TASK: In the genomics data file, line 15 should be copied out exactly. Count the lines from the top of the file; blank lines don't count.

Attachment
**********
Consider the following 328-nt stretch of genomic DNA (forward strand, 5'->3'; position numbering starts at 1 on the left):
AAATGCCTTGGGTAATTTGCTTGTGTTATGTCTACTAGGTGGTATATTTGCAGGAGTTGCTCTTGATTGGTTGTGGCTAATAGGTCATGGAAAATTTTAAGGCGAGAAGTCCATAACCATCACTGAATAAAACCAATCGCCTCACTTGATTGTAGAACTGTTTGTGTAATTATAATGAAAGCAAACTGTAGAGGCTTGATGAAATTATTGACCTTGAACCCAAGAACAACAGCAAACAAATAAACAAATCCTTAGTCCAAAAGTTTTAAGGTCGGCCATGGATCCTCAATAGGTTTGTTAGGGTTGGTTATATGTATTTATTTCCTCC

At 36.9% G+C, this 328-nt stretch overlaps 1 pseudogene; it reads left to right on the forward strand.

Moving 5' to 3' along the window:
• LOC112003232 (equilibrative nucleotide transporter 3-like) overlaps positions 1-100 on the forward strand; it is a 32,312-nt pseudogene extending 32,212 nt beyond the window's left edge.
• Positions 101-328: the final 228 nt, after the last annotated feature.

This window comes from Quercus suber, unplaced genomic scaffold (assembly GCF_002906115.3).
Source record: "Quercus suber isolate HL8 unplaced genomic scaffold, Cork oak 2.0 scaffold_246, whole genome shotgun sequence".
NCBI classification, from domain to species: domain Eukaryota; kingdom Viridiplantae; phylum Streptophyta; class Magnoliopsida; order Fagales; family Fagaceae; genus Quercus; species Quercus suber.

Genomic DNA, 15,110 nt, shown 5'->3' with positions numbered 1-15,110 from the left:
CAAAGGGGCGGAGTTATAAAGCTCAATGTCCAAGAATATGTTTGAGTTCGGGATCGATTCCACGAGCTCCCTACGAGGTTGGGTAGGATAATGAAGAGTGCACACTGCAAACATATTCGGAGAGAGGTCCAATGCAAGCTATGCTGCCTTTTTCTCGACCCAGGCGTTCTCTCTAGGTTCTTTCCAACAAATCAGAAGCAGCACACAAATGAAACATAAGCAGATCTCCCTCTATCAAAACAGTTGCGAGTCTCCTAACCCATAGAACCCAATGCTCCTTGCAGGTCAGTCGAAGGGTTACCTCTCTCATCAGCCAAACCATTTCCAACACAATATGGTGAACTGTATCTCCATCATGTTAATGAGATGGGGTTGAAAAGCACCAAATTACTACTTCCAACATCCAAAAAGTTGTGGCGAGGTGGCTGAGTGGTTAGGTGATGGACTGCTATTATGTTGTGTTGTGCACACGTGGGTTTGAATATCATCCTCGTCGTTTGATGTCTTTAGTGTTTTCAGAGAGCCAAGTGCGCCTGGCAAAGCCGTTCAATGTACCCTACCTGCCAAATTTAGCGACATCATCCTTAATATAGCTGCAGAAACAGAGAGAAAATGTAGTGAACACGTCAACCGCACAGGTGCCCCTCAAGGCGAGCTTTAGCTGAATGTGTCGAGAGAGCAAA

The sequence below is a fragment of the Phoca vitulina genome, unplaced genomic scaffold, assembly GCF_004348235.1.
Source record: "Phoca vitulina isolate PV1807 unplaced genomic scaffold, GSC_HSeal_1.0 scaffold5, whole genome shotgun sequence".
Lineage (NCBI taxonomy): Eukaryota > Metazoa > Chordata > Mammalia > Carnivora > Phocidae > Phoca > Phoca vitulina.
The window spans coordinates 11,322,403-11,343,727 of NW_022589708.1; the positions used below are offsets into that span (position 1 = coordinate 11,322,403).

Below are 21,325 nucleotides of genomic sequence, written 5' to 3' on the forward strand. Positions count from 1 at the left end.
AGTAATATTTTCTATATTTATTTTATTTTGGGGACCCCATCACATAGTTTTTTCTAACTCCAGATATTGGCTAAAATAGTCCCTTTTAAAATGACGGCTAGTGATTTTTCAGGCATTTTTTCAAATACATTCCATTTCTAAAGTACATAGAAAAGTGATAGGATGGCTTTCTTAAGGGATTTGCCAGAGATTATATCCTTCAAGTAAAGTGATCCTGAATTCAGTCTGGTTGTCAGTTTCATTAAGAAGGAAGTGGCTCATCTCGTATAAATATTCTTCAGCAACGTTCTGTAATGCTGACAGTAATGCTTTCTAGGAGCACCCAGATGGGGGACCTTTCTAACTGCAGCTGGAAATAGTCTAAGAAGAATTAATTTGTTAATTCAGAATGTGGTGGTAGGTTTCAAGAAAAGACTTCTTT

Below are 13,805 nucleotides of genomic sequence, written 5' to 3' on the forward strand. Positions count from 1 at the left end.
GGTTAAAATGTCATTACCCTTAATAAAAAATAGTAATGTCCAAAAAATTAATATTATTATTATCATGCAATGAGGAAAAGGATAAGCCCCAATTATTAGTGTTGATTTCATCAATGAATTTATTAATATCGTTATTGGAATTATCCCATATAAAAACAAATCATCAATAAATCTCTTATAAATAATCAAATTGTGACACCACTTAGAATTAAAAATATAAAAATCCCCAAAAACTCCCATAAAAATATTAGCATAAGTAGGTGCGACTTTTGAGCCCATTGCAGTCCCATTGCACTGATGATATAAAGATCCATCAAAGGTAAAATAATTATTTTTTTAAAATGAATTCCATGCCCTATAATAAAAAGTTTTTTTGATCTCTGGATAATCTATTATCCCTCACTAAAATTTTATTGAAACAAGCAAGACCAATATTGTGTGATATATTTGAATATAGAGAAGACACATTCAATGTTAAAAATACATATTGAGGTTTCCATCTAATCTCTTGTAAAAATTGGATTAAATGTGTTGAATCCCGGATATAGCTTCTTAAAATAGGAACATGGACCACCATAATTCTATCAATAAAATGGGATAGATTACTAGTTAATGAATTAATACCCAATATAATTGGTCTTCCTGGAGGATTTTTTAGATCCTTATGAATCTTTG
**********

The window spans coordinates 11,322,403-11,343,727 of NW_022589708.1; the positions used below are offsets into that span (position 1 = coordinate 11,322,403).